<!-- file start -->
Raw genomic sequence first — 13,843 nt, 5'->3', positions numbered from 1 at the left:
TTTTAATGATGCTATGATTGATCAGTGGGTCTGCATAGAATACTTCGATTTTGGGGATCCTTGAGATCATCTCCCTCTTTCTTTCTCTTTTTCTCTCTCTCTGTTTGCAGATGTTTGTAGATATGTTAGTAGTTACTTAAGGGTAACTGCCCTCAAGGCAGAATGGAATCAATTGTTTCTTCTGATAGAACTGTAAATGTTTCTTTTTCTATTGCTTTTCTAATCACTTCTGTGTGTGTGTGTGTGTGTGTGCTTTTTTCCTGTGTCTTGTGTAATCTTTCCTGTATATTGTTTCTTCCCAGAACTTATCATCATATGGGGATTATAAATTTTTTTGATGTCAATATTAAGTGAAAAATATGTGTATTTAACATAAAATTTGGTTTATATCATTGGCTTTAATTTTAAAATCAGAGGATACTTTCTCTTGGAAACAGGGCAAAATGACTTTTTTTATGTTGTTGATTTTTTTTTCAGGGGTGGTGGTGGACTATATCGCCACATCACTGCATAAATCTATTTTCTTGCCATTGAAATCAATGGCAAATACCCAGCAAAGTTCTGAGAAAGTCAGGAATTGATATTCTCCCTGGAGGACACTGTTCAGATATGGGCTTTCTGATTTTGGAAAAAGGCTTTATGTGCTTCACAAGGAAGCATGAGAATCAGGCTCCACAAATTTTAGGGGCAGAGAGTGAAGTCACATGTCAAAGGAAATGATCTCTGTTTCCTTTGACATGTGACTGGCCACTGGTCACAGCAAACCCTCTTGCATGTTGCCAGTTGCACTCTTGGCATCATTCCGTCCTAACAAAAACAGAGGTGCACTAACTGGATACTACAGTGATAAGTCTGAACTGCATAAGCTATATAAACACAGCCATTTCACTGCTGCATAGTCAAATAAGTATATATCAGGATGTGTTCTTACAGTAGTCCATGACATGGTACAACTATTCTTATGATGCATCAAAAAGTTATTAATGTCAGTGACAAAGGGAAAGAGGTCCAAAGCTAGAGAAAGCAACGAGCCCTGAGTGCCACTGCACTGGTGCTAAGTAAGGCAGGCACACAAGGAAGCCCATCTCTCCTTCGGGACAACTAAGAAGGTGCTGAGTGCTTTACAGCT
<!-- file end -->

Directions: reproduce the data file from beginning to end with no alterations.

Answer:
Raw genomic sequence first — 13,843 nt, 5'->3', positions numbered from 1 at the left:
TTTTAATGATGCTATGATTGATCAGTGGGTCTGCATAGAATACTTCGATTTTGGGGATCCTTGAGATCATCTCCCTCTTTCTTTCTCTTTTTCTCTCTCTCTGTTTGCAGATGTTTGTAGATATGTTAGTAGTTACTTAAGGGTAACTGCCCTCAAGGCAGAATGGAATCAATTGTTTCTTCTGATAGAACTGTAAATGTTTCTTTTTCTATTGCTTTTCTAATCACTTCTGTGTGTGTGTGTGTGTGTGTGCTTTTTTCCTGTGTCTTGTGTAATCTTTCCTGTATATTGTTTCTTCCCAGAACTTATCATCATATGGGGATTATAAATTTTTTTGATGTCAATATTAAGTGAAAAATATGTGTATTTAACATAAAATTTGGTTTATATCATTGGCTTTAATTTTAAAATCAGAGGATACTTTCTCTTGGAAACAGGGCAAAATGACTTTTTTTATGTTGTTGATTTTTTTTTCAGGGGTGGTGGTGGACTATATCGCCACATCACTGCATAAATCTATTTTCTTGCCATTGAAATCAATGGCAAATACCCAGCAAAGTTCTGAGAAAGTCAGGAATTGATATTCTCCCTGGAGGACACTGTTCAGATATGGGCTTTCTGATTTTGGAAAAAGGCTTTATGTGCTTCACAAGGAAGCATGAGAATCAGGCTCCACAAATTTTAGGGGCAGAGAGTGAAGTCACATGTCAAAGGAAATGATCTCTGTTTCCTTTGACATGTGACTGGCCACTGGTCACAGCAAACCCTCTTGCATGTTGCCAGTTGCACTCTTGGCATCATTCCGTCCTAACAAAAACAGAGGTGCACTAACTGGATACTACAGTGATAAGTCTGAACTGCATAAGCTATATAAACACAGCCATTTCACTGCTGCATAGTCAAATAAGTATATATCAGGATGTGTTCTTACAGTAGTCCATGACATGGTACAACTATTCTTATGATGCATCAAAAAGTTATTAATGTCAGTGACAAAGGGAAAGAGGTCCAAAGCTAGAGAAAGCAACGAGCCCTGAGTGCCACTGCACTGGTGCTAAGTAAGGCAGGCACACAAGGAAGCCCATCTCTCCTTCGGGACAACTAAGAAGGTGCTGAGTGCTTTACAGCT